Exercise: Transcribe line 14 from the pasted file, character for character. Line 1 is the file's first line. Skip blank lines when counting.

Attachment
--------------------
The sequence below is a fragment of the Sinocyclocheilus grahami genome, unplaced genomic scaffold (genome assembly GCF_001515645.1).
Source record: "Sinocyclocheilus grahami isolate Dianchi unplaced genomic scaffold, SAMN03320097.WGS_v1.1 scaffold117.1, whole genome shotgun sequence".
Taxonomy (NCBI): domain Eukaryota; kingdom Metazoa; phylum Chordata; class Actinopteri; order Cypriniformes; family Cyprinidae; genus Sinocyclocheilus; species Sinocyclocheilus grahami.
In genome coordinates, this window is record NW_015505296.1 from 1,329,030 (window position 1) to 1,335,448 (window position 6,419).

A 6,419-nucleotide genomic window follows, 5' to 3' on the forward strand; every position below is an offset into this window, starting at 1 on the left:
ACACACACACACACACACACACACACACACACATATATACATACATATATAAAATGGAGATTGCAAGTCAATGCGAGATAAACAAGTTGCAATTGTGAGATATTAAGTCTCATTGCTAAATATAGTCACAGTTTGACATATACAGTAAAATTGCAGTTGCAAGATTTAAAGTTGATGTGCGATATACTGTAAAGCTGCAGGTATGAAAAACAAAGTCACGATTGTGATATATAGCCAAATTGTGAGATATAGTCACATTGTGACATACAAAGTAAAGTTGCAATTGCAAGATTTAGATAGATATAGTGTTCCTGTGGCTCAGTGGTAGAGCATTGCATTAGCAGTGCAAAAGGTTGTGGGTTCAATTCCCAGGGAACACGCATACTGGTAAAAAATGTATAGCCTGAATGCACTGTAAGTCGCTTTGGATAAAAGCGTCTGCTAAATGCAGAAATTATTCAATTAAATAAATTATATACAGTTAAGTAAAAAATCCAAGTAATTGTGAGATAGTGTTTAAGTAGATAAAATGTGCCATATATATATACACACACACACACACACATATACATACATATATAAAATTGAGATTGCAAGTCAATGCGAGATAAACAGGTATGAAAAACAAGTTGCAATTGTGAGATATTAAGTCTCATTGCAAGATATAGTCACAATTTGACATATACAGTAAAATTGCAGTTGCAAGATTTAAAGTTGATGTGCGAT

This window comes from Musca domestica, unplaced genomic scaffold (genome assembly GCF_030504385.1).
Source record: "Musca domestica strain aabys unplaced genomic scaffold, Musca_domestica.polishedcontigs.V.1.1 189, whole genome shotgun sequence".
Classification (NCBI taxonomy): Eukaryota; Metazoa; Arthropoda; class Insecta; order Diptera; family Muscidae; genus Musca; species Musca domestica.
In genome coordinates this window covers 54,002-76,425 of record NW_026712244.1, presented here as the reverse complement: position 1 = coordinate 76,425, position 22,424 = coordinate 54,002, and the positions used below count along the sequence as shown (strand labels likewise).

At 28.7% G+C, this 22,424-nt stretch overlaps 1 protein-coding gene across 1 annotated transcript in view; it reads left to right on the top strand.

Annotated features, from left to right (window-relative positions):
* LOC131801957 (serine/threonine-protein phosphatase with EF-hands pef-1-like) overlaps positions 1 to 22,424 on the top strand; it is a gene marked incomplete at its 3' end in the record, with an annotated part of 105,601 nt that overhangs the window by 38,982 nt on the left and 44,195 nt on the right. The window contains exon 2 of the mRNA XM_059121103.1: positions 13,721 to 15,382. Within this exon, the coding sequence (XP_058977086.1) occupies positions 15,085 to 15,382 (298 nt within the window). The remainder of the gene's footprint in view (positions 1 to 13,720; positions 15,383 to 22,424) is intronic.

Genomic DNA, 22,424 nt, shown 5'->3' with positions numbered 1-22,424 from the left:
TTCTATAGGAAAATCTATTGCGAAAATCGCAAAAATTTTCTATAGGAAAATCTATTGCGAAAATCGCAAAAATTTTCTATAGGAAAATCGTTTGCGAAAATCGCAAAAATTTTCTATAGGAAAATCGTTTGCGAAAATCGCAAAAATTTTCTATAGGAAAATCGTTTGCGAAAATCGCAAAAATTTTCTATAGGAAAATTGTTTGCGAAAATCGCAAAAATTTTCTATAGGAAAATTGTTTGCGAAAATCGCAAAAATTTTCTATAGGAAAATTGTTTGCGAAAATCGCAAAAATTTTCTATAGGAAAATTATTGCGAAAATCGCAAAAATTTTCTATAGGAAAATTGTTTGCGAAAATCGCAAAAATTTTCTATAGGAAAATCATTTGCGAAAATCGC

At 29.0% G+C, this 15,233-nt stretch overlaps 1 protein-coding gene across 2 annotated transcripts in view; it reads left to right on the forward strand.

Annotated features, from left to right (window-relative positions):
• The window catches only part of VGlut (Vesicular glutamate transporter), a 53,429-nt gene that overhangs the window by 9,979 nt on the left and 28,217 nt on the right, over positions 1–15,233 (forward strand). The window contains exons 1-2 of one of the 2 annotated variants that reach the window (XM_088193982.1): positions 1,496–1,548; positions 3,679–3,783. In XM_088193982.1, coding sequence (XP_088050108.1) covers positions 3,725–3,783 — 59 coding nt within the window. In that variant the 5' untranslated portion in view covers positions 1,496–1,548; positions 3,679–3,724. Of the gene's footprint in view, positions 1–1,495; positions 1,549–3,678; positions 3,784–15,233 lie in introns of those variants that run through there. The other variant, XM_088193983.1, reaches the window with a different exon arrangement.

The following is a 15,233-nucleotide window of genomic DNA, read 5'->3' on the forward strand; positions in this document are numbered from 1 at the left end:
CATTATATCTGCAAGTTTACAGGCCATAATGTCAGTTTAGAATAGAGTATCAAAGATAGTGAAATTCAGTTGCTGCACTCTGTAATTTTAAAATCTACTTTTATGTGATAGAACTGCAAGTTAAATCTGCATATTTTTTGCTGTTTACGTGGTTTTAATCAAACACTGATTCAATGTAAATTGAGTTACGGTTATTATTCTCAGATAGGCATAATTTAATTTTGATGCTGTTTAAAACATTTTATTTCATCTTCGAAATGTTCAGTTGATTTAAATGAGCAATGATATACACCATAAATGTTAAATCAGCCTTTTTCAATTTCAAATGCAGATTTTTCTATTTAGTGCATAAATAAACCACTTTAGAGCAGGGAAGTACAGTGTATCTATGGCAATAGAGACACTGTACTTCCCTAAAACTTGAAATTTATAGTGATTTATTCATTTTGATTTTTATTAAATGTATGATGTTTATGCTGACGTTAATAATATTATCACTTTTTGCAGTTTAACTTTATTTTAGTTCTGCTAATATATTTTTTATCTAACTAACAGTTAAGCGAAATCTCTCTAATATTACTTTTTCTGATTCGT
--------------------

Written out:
Genomic DNA, 22,424 nt, shown 5'->3' with positions numbered 1-22,424 from the left: